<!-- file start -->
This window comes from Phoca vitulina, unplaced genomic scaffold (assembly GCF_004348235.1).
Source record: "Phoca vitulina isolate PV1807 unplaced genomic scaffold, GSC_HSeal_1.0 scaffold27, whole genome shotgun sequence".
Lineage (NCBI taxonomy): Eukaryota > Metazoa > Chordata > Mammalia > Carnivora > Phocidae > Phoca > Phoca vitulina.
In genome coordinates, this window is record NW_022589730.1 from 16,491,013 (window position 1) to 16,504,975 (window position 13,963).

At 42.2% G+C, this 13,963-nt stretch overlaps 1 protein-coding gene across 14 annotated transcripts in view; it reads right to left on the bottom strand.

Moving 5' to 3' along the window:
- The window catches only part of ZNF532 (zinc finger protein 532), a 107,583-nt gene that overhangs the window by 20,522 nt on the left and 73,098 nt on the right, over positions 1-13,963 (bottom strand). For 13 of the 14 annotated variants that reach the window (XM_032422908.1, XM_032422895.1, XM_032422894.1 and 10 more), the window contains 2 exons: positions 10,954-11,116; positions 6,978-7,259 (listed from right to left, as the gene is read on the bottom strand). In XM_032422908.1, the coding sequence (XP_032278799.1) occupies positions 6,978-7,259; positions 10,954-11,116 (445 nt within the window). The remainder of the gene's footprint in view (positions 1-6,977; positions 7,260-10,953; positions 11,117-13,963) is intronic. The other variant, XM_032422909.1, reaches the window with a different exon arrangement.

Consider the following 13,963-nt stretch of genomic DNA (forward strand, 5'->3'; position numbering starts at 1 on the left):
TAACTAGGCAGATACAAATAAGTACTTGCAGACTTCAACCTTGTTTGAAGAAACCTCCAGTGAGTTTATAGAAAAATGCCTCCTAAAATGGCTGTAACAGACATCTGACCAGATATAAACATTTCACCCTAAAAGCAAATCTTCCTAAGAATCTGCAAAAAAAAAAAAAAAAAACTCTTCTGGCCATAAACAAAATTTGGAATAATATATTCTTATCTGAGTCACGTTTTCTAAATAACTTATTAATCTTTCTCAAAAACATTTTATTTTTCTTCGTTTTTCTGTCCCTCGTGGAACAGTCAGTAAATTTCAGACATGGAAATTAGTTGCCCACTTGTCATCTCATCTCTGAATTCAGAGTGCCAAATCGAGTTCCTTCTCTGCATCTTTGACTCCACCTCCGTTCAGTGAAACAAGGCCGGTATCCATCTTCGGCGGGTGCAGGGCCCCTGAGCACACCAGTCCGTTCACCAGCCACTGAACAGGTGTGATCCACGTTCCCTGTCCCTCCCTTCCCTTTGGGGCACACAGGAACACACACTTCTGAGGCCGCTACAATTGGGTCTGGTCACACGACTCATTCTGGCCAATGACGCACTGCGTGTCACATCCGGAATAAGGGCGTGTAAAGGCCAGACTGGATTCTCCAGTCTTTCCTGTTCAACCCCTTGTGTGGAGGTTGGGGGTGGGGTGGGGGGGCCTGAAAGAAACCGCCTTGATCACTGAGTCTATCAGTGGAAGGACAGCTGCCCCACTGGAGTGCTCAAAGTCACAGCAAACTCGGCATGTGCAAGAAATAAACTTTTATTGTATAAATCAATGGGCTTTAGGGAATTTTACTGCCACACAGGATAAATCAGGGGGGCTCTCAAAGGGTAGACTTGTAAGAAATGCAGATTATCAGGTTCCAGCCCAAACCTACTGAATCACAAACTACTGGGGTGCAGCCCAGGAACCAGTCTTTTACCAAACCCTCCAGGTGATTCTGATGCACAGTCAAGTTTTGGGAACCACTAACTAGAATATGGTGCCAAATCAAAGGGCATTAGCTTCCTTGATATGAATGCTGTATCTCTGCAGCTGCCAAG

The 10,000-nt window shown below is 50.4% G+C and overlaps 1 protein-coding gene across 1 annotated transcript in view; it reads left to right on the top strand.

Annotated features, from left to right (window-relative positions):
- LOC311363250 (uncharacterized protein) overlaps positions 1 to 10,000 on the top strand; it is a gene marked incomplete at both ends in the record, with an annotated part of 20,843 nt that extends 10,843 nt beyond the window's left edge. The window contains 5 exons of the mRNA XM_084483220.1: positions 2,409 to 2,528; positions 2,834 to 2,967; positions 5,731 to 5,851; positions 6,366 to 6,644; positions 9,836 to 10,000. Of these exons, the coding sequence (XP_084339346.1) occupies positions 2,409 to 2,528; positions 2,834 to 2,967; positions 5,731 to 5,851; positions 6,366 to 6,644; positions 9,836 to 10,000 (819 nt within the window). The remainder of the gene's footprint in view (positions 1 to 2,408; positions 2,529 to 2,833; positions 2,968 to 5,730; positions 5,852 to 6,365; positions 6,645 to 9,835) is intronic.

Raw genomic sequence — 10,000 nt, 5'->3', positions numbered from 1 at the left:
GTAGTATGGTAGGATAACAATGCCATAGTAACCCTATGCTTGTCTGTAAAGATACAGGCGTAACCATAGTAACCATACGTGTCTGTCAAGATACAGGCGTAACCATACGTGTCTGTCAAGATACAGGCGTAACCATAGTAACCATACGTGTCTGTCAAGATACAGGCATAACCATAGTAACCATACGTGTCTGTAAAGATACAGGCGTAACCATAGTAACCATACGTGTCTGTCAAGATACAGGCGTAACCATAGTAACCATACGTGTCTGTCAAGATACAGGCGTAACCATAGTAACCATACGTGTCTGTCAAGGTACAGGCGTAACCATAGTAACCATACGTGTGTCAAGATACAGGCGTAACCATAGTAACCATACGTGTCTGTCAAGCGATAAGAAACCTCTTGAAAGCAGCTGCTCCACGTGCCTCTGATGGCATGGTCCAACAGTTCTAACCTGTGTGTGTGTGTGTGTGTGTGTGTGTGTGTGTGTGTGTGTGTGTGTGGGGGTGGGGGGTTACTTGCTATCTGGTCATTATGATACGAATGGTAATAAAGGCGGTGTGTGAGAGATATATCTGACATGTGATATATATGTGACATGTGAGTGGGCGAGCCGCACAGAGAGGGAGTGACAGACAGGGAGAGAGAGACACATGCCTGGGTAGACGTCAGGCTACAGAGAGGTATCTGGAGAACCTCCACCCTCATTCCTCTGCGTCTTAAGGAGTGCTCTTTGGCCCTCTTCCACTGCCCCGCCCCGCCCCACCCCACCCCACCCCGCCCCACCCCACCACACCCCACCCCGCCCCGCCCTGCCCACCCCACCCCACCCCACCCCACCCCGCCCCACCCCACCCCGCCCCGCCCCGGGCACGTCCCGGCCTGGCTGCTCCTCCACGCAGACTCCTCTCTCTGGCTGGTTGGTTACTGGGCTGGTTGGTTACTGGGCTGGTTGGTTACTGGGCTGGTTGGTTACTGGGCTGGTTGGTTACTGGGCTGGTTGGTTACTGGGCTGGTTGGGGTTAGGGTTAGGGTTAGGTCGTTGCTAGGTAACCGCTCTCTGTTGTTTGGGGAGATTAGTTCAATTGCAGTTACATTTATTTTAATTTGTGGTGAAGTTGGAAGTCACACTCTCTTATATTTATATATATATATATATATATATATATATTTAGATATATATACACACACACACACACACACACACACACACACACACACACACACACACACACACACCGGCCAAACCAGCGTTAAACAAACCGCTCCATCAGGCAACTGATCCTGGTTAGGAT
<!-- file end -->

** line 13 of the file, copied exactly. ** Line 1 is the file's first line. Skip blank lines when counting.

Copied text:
Raw genomic sequence — 10,000 nt, 5'->3', positions numbered from 1 at the left: